The COVID-19 pandemic taught us a lesson that we had forgotten. Health is always the top priority. Seafarers are no exception. Life onboard can be harsh due to the workload and isolation; for this reason, ship operators must alleviate some stress from seafarers, and ensure them that they will be safe. Let’s take a look on how ship operators can achieve this.
According to the ISM Code, ship operators are required to assess all identified risks to their ships and personnel and take the necessary measures. Therefore, shipping companies should develop plans and procedures to mitigate the risks associated with the COVID-19 pandemic to the health of seafarers and the safety of their ship operations.
On board measures for ship operators
First and foremost, ship operators should provide seafarers (and passengers where applicable) with general information on COVID-19 and applicable standard health protection measures and precautions.
As we already know, human-to-human transmission of COVID-19 is taking place mainly through droplet spread. A person with COVID-19 coughs or sneezes, spreading droplets into the air and onto objects and surfaces in close proximity. Other people breathe in the droplets or touch the objects or surfaces and then touch their eyes, nose or mouth.
For this matter, Standard Infection Protection and Control (IPC) precautions emphasise the vital importance of hand and respiratory hygiene. Shipping companies should provide specific guidance and training for seafarers regarding:
- Frequent hand washing using soap and water or alcohol-based (at least 65–70%) hand rub for 20 seconds;
- Avoidance of touching the face including mouth, nose and eyes with unwashed hands);
- Covering the nose and mouth with a disposable tissue when sneezing, coughing, wiping and blowing the nose and disposal of the used tissue immediately into a waste bin;
- If a tissue is not available, covering the nose and mouth and coughing or sneezing into a flexed elbow;
- Aiming to keep at least one metre (three feet) distance from other people;
- Placing the toilet lid down before flushing;
- Handling meat, milk or animal products with care, to avoid cross-contamination with uncooked foods, consistent with good food safety practices.
Measures to manage embarkation and disembarkation
Embarkation of seafarers and passengers onto ships must be carefully managed to reduce the risk of a person infected with COVID-19.
According to ICS, during embarkation, ships should require seafarers (and any passengers) to complete a locator card, which may be used by the ship or provided to the relevant public authority to help with the tracing and contacting of persons in case of an outbreak or the potential for disease transmission on board the ship.
What is more, ship operators should introduce procedures such as screening questionnaires, temperature scanning or measurement, quarantine and testing. Namely, embarkation should not proceed for those registering a temperature reading of 38°C or above.
Nevertheless, despite the importance of body temperature scanning, this is not totally effective. As asymptomatic persons still carry the virus and transmit it to others, testing can help identify such persons who were not identified by other screening measures. Currently, testing should only be conducted by representatives of the port health authorities and only polymerase chain reaction (PCR) tests are recommended.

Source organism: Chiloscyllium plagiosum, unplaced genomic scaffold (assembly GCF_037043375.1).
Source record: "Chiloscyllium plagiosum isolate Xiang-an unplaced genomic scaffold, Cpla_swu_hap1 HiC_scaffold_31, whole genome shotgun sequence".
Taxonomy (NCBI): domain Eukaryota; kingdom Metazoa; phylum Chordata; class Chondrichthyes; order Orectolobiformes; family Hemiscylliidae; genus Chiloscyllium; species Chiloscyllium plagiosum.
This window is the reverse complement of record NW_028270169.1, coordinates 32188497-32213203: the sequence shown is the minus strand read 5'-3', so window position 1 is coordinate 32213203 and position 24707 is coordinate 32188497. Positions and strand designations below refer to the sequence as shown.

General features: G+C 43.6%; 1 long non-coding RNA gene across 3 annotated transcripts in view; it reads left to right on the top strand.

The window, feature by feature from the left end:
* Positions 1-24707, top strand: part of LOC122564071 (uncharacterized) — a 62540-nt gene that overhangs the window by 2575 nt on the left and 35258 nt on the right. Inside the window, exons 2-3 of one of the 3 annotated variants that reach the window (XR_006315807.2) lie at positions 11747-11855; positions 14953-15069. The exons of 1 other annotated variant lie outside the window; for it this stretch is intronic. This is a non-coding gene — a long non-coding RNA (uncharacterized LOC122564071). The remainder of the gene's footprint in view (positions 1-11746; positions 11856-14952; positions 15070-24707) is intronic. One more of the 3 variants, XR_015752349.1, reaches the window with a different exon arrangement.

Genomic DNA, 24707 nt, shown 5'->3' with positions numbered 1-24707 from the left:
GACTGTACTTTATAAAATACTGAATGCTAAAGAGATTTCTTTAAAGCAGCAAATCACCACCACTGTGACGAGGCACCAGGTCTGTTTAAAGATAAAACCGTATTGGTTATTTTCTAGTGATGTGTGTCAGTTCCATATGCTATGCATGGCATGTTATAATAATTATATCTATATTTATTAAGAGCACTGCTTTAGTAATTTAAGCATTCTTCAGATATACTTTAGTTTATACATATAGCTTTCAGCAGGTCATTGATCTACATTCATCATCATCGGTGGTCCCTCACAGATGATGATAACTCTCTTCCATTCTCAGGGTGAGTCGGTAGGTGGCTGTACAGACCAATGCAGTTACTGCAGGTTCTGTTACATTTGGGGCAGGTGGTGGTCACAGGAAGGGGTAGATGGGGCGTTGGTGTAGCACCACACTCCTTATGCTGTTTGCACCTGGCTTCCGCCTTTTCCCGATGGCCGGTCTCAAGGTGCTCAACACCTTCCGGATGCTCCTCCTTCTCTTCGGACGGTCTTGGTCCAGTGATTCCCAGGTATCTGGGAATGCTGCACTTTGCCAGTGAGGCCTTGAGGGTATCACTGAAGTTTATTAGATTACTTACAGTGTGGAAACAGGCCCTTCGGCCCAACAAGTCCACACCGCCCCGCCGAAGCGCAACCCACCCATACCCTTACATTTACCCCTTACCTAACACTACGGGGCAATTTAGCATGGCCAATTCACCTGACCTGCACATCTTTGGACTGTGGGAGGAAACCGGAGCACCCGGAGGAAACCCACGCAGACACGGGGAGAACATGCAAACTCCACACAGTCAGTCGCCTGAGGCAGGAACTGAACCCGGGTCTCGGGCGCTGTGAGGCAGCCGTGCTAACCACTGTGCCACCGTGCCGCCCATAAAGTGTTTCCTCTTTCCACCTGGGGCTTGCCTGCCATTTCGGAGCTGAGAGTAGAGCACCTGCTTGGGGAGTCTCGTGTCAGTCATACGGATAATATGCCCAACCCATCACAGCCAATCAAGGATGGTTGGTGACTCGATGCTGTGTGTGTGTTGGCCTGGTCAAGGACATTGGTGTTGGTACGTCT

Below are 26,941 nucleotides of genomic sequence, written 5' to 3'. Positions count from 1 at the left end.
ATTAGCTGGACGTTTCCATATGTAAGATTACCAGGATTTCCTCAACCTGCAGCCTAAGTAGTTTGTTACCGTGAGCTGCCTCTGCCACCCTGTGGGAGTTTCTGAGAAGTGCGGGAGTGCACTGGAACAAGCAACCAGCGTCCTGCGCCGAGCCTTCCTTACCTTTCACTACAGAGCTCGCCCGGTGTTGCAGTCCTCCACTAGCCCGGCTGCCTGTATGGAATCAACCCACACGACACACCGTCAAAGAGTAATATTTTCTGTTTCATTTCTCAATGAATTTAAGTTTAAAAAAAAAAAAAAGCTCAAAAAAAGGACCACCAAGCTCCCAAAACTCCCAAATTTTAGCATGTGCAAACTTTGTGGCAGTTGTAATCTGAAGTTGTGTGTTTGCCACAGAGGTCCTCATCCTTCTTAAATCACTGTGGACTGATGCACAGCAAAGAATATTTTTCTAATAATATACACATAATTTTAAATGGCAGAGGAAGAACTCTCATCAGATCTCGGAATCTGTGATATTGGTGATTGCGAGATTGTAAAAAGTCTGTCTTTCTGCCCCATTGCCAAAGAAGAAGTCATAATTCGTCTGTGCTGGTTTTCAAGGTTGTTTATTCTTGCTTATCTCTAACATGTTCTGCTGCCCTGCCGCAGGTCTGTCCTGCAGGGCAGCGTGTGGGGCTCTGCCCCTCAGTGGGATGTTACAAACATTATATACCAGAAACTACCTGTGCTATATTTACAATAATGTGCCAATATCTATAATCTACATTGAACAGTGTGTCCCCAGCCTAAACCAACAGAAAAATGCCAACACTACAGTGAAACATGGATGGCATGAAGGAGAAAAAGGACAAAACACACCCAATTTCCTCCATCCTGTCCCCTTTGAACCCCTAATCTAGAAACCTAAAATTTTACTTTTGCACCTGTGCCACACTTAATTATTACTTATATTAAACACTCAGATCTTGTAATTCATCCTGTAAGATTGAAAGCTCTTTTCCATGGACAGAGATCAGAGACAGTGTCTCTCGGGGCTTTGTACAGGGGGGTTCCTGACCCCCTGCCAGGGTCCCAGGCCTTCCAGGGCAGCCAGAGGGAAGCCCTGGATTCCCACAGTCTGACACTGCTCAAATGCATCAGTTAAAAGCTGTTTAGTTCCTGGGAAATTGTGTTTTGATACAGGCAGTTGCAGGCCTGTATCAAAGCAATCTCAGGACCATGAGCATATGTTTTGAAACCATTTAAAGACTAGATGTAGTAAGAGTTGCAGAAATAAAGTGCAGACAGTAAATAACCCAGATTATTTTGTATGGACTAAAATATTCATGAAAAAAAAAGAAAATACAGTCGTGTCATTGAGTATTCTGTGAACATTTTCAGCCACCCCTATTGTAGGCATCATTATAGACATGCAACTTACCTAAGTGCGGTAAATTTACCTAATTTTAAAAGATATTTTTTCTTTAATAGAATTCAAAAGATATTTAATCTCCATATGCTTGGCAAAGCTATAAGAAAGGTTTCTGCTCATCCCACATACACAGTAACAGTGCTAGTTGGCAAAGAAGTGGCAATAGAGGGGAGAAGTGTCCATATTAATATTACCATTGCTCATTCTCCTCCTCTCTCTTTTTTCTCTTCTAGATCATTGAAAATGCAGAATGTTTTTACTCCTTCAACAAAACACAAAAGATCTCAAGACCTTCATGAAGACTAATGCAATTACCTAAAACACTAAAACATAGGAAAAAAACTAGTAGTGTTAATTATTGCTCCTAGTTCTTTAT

As for disembarkation, screening questionnaires, temperature scanning or measurement, quarantine and testing should take place as well. More importantly, ship operators should ensure that testing is available in ports or terminals for seafarers (and any passengers) who will be disembarking from the ship.
Access to medical care
According to the ILO MLC 2006, port States must make sure that any seafarers on board ships in their territory who need immediate medical care are given access to medical facilities on shore. However, considering the difficulties to provide medical assistance nowadays, the person(s) responsible for on board medical care should be in direct contact with the receiving medical service.
Additionally, further medical care can be arranged through the ship’s agent or other port intermediaries. If a seafarer cannot be brought ashore for medical care, the person(s) responsible for on board medical care must seek advice from a TMAS or other medical advice service with experience in handling medical issues and to identify possible contacts on land, if this has not already been done.
Shipping industry must keep in mind that the ILO, IMO and WHO have reminded all member States that seafarers are key workers and entitled to medical care and assistance under the IHR, SOLAS, MLC and STCW. Shipping companies experiencing such issues should contact their flag State and telemedical services for urgent assistance. National shipowners associations should be informed, so that they can alert ICS which will take action at an international level.
Mental health during COVID-19
A pandemic puts additional stress to seafarers, which may impact mental health. For this reason, shipping companies should take a mental health emergency as seriously as a physical health emergency.
Seafarers may think they are having a mental health crisis and no longer feel able to cope or control their situation and may feel:
- Great emotional distress or anxiety;
- Unable to cope with daily life or work;
- Like considering self-harm or even suicide, or experience or hear voices (hallucinations).
If this happens, shipping operators should designate mental health professional for seafarers, to come up with the best course of action. If under the care of a mental health provider, they should contact the specific advisor for advice.
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